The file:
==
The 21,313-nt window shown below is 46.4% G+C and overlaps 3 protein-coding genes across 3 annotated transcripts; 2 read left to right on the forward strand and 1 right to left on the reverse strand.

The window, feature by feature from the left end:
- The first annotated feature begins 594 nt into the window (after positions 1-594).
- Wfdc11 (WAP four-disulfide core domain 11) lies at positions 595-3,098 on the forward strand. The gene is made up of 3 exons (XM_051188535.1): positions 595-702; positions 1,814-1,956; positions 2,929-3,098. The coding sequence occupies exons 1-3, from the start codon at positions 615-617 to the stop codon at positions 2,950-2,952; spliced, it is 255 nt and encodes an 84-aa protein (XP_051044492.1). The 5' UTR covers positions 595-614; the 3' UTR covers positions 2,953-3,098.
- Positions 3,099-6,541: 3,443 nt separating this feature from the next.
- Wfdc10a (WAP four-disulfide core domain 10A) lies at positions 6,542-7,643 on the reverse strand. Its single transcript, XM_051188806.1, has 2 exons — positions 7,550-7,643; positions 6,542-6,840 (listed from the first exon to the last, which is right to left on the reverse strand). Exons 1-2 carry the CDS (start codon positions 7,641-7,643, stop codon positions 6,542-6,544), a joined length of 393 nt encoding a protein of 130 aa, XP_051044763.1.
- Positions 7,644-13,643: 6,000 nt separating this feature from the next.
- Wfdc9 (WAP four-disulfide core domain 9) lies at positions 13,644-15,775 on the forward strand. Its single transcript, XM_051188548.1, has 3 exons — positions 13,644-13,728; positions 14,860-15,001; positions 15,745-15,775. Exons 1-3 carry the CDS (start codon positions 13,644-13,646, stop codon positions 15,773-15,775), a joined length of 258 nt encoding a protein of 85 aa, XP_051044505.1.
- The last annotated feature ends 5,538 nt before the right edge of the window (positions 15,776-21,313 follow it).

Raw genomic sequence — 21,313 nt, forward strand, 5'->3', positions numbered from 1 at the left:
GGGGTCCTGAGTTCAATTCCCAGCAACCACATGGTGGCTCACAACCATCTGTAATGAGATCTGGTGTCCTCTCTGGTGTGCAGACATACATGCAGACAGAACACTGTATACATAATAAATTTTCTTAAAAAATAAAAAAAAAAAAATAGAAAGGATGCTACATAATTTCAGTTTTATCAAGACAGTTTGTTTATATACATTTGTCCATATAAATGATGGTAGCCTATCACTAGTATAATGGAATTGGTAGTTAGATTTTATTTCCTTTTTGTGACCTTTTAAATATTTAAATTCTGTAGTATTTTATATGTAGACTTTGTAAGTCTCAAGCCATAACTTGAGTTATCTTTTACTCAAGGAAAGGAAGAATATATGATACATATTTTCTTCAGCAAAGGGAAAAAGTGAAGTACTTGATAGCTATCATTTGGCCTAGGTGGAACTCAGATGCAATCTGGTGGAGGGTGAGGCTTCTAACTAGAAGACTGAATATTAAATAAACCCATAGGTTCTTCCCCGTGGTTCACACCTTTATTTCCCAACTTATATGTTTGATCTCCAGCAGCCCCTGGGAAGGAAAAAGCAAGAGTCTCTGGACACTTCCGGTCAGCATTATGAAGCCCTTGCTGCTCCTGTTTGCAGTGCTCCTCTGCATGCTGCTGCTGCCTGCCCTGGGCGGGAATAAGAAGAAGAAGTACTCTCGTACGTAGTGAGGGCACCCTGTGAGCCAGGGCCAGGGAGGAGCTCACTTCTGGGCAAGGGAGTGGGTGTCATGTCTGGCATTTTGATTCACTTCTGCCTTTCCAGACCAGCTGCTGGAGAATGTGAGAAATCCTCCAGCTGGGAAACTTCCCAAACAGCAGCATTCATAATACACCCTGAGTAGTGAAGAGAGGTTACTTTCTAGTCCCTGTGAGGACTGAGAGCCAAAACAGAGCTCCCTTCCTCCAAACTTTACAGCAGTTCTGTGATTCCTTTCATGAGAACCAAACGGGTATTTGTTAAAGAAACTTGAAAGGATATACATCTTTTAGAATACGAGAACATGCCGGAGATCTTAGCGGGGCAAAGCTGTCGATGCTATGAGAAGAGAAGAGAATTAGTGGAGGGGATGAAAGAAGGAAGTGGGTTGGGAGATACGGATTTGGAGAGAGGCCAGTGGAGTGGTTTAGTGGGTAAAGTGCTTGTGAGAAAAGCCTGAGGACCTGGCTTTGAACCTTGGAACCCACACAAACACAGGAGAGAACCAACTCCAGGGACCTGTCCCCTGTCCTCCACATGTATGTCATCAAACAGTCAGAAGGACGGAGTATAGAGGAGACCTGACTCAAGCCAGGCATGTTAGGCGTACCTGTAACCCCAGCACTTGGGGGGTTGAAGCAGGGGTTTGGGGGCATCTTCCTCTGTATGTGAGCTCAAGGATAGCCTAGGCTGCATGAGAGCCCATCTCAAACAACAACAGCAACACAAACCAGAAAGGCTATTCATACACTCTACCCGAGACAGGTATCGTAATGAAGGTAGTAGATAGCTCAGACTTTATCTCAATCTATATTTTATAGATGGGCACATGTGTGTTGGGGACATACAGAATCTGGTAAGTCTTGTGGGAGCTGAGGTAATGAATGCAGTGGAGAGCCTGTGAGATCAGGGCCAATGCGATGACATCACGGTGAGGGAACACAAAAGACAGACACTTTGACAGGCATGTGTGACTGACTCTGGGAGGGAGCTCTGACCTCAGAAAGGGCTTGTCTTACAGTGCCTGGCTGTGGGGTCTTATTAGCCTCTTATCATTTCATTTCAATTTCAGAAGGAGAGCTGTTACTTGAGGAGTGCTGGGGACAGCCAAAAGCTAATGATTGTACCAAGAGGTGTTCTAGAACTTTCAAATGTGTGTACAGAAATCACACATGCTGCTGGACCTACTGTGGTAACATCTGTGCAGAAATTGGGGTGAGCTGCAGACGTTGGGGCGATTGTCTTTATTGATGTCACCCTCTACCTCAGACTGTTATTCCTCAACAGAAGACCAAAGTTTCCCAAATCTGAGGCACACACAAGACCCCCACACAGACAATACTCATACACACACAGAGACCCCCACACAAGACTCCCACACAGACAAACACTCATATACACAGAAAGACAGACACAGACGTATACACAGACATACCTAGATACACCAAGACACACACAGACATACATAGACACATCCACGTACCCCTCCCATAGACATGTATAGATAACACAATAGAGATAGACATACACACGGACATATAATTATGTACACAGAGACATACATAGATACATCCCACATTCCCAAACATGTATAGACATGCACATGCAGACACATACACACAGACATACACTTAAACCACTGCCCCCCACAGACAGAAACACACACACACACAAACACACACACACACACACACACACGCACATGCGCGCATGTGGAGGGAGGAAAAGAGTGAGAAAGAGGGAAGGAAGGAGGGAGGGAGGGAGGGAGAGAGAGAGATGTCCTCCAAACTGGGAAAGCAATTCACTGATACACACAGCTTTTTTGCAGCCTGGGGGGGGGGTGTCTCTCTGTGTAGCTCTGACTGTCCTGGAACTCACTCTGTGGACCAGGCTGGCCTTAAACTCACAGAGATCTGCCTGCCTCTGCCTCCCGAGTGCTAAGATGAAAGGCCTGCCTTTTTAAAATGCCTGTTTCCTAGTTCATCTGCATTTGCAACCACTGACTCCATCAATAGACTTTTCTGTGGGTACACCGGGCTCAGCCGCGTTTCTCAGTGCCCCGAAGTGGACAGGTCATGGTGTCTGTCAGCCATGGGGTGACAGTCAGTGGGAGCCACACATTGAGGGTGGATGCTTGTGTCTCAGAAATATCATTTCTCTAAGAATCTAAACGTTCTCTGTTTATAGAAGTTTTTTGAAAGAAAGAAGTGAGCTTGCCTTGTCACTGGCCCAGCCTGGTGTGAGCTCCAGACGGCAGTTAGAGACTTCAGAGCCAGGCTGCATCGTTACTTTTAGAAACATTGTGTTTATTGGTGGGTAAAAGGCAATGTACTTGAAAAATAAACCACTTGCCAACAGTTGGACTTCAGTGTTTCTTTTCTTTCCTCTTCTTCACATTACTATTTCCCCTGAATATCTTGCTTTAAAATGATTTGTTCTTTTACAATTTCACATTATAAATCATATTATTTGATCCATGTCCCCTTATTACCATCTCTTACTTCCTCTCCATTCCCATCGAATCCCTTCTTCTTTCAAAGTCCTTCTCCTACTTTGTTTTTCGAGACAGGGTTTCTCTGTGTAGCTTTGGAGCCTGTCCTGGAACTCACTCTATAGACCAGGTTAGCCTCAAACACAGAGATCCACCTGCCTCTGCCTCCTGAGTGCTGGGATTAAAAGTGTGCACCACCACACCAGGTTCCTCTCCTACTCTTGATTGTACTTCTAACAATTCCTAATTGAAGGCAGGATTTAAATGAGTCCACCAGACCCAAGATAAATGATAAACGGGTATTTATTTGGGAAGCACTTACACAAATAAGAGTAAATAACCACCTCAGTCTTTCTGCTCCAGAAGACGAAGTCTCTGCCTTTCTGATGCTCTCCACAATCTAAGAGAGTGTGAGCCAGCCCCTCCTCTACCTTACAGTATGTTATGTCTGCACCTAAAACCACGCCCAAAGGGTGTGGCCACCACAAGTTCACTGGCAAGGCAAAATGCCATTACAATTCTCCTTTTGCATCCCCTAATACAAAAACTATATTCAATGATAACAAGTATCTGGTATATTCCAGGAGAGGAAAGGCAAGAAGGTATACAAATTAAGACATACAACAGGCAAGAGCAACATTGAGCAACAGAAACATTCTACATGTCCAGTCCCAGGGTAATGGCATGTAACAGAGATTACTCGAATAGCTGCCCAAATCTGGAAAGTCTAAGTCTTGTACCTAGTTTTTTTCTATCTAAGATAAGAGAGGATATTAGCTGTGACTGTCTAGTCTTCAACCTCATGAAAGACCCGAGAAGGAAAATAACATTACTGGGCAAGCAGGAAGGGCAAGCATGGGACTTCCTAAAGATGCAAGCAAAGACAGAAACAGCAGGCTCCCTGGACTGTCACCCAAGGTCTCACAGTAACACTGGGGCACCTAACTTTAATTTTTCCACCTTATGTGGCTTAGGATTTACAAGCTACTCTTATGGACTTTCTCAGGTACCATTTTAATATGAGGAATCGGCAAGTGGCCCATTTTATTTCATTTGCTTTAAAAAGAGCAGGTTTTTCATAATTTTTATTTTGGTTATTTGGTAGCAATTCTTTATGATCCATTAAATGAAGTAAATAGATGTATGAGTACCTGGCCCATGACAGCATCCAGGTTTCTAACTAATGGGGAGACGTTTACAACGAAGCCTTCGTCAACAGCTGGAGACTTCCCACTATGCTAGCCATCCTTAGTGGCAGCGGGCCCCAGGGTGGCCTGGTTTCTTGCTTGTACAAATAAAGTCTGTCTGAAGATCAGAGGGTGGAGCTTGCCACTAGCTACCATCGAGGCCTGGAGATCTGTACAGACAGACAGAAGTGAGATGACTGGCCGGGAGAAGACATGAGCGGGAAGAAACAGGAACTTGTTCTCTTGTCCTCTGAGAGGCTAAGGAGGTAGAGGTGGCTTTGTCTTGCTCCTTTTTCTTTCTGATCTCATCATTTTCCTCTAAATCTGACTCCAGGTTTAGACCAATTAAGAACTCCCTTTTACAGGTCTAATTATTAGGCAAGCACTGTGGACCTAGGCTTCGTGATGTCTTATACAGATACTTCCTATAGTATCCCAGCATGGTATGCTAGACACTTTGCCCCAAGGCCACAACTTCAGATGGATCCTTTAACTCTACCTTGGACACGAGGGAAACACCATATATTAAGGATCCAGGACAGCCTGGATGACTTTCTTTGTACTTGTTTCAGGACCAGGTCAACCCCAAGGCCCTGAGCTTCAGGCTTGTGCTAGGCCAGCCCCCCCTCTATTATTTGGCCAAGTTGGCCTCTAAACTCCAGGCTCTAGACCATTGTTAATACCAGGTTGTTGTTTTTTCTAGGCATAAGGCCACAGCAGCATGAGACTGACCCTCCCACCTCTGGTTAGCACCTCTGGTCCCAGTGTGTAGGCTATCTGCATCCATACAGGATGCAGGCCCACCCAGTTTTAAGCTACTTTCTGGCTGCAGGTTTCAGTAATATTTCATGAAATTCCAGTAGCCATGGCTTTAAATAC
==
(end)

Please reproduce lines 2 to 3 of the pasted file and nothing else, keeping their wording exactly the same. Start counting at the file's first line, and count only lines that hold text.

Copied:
The window, feature by feature from the left end:
- The first annotated feature begins 594 nt into the window (after positions 1-594).